A group waits for news out of Versailles by a wireless Marconi radio, June 1, 1919.
(Hulton Archive / Getty Images)
June 27, 2019, 8 a.m.
When Germany agreed to an armistice on November 11, 1918, marking an end to World War I, all of Europe and its entangled colonies breathed a sigh of relief. But that was only the beginning. In the ensuing months, the Allied powers—France, Britain, the U.S., and Italy—gathered in Paris to hammer out the details of a formal treaty that, they hoped, would ensure peace for centuries to come. Germany was shut out of the negotiations.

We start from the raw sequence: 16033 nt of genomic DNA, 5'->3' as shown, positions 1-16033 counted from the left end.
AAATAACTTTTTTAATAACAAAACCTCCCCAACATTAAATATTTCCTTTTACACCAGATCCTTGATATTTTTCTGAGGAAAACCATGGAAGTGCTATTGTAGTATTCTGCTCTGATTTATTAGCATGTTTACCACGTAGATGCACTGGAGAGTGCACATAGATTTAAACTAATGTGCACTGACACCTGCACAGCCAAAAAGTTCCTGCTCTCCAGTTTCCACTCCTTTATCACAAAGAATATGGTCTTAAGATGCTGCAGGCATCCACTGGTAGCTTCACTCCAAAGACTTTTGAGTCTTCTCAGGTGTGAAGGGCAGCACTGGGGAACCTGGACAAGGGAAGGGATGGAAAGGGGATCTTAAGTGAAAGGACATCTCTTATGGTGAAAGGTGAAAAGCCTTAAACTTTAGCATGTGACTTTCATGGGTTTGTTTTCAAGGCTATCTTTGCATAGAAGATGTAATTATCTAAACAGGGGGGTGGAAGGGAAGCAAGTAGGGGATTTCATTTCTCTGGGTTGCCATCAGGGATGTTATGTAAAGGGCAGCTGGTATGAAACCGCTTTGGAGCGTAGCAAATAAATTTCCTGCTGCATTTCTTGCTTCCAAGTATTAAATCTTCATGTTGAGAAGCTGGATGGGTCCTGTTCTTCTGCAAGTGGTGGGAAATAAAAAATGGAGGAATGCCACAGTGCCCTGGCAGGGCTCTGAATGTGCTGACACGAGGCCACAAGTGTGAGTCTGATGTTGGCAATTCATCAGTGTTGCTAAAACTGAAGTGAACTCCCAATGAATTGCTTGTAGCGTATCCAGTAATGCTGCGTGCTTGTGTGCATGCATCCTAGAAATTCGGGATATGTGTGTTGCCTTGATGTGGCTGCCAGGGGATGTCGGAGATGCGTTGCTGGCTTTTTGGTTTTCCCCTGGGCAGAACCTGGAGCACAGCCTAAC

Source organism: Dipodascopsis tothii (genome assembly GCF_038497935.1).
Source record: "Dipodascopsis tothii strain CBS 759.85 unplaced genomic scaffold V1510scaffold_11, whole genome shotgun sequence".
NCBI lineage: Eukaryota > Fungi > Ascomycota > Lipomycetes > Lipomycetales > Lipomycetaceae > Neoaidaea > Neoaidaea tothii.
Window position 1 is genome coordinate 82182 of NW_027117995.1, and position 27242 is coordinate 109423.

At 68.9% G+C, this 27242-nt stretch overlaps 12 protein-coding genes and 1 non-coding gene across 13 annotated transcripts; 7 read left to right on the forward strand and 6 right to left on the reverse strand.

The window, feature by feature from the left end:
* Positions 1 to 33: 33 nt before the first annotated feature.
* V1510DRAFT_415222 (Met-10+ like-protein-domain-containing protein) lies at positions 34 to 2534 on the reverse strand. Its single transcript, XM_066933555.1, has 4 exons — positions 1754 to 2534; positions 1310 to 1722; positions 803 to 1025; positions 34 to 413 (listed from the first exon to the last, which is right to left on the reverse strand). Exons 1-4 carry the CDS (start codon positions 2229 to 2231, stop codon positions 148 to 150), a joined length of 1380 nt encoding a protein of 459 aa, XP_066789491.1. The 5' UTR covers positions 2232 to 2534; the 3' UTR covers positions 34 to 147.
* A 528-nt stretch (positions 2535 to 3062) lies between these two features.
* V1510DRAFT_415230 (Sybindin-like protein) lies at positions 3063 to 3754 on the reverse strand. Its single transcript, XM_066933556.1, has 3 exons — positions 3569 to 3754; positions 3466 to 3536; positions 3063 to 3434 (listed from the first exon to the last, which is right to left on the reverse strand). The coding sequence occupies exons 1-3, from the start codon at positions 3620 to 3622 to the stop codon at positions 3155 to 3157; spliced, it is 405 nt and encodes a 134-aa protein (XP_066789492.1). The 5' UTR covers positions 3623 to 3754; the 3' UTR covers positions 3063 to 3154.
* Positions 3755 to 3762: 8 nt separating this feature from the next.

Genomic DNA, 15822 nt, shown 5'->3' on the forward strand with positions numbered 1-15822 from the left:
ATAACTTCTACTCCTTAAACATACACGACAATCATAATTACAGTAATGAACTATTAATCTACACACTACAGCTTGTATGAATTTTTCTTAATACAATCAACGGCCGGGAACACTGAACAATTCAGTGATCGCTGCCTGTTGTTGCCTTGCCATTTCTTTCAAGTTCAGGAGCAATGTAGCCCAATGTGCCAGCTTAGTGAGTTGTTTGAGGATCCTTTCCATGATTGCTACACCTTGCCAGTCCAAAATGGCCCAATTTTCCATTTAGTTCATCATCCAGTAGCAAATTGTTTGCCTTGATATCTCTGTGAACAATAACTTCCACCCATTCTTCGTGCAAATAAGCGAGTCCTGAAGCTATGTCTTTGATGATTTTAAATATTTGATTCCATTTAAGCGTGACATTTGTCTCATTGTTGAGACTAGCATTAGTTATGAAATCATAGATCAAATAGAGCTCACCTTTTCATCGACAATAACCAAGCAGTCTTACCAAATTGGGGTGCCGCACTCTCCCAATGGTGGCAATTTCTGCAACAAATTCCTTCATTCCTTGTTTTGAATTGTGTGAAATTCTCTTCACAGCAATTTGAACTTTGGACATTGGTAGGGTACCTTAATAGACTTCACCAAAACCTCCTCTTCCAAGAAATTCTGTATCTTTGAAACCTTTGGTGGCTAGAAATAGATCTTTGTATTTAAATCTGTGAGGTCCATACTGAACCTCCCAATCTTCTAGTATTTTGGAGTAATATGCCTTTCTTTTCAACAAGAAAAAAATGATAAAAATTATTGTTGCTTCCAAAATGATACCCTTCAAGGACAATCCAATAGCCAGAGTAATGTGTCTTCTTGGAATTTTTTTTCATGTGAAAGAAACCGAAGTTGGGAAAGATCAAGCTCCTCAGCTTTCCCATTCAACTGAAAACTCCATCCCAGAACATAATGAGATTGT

The final deal, named the Treaty of Versailles, placed significant sanctions on Germany—including a provision that Germany pay billions of dollars in reparations and carve out 10 percent of its land for the Allied powers. Later historians like Michael S. Neiberg have noted that the treaty ultimately destabilized the region once again, but Germany formally agreed to its terms in Paris on June 28, 1919, the moment felt joyous. Europeans crowded around radio stations and old-school telephone systems in order to pick up news. When the Allied leaders finally announced that the treaty had been signed, celebrations erupted across the continent. The war to end all wars was finally, officially over.